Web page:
"Displaced" returns us to a young man's Mississippi adolescence, and to a shocking encounter with a young Irish immigrant who recklessly tries to solace the narrator's sorrow after his father's death. "Driving Up" follows an American woman's late-in-life journey to Canada to bid good-bye to a lost love now facing the end of this life. "The Run of Yourself," a novella, sees a New Orleans lawyer navigating the difficulties of living beyond his Irish wife's death. And "Nothing to Declare" follows a man and a woman's chance re-meeting in the New Orleans French Quarter, after twenty years, and their discovery of what's left of love for them.

Typically rich with Ford's emotional lucidity and lyrical precision, Sorry for Your Trouble is a memorable collection from one of our greatest writers.


Reviews 4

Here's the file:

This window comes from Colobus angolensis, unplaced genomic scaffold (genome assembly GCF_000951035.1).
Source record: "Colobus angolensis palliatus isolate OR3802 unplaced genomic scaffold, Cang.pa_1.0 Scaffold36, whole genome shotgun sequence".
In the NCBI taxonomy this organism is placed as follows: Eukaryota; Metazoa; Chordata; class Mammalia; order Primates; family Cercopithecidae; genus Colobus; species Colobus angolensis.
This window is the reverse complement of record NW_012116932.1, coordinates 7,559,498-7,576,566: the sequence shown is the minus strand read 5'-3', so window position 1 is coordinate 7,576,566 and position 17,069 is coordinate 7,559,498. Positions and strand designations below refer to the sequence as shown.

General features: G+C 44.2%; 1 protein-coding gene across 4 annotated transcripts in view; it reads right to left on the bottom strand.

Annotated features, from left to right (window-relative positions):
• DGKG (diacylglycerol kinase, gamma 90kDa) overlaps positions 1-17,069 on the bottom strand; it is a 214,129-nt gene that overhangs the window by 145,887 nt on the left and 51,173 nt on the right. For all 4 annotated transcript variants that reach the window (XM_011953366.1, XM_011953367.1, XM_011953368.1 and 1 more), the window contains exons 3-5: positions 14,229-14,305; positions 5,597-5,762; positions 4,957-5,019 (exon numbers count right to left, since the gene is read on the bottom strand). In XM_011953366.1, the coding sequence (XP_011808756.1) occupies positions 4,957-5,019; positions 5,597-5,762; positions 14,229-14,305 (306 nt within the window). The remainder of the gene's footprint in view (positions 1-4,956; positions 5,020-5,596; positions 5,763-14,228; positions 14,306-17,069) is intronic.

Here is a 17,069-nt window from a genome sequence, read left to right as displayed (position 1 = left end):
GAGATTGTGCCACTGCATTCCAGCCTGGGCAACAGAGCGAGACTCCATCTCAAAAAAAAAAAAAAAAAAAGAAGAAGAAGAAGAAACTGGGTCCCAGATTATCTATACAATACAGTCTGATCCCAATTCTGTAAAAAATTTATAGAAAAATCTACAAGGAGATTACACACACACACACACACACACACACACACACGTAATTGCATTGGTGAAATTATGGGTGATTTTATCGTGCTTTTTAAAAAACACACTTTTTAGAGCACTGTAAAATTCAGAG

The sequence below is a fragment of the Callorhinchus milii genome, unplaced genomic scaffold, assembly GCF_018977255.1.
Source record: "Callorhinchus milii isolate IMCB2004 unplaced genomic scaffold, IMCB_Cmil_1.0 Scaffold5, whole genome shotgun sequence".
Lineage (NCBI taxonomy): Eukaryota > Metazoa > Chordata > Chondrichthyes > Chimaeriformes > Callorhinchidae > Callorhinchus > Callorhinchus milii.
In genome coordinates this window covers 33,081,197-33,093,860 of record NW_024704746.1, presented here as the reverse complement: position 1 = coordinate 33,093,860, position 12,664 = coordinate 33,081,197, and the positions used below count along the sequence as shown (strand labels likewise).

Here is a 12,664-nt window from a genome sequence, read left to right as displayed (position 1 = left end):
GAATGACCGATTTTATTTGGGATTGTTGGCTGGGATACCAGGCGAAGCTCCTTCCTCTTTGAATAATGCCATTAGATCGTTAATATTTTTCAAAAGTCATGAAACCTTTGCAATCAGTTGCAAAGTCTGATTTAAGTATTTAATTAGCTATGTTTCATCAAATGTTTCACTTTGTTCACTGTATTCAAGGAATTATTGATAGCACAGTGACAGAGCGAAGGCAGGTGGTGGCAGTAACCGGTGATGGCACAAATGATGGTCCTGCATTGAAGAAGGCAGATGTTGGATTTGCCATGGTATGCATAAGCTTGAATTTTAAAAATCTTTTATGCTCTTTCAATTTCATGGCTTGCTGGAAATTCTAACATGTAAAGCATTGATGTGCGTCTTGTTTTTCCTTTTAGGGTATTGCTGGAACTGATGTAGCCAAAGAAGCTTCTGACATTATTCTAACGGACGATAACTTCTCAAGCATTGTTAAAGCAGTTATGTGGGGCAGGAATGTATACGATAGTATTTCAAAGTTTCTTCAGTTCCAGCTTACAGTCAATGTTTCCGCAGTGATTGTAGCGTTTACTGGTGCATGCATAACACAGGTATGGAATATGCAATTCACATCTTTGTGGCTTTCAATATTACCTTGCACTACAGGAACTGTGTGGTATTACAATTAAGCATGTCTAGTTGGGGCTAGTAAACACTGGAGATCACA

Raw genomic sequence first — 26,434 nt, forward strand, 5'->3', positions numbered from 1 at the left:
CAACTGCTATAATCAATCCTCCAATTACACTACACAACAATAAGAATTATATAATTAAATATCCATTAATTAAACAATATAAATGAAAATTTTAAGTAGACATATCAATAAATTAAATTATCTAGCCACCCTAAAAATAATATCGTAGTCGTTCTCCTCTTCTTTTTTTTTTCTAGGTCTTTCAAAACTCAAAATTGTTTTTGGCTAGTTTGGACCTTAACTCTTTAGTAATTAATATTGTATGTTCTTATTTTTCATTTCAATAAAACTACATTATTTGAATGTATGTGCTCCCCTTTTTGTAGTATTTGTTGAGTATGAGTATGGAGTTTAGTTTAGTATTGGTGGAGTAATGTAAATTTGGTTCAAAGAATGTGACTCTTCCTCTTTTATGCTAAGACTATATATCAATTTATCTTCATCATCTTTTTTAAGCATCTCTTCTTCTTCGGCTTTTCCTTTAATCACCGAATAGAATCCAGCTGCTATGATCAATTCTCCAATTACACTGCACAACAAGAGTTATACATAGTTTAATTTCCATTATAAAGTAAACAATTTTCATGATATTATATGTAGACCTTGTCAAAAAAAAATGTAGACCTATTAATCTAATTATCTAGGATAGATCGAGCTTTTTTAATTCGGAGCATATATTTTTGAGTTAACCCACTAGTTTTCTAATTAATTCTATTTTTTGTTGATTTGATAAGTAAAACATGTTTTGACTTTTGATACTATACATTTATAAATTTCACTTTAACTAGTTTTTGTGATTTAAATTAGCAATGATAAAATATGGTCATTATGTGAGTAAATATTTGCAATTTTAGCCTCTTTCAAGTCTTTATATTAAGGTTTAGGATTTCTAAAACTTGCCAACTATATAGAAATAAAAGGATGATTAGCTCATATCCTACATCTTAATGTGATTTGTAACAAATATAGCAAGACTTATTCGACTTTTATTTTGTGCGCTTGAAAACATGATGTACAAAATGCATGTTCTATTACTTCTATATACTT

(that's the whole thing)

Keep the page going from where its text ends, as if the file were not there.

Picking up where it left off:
Publisher's Weekly Review

Pulitzer-winner Ford's middling collection (after Let Me Be Frank with You) showcases men experiencing glimmers of epiphanies amid the process of mourning. In "The Run of Yourself," a lawyer from New Orleans lives a quiet existence in Maine after his wife's untimely death, and a chance meeting in a bar with a younger woman leads to a platonic sleepover and an eye-opening morning walk on the beach. In "Second Language," Jonathan, a widower who made his millions in Texas oil, begins a new life in New York City with a shaky marriage. After his new wife's mother dies, Jonathan comforts her while realizing they will never really understand each other. In the standout story, "Displaced," 16-year-old Henry reels from his father's death and lives in a rooming house with his mother in Jackson, Miss. Henry befriends Niall, an Irish-American teenager; after they get drunk, Henry lets Niall kiss him, and though he's open to being comforted, he's unwilling to explore a sexual relationship. Ford's unrelenting exploration of life's bleakness and sadness makes these stories enervating, particularly compared to his previous work, though his clear, nuanced prose continues to impress. Ford is a supremely gifted writer, but he's not at his best here. (May)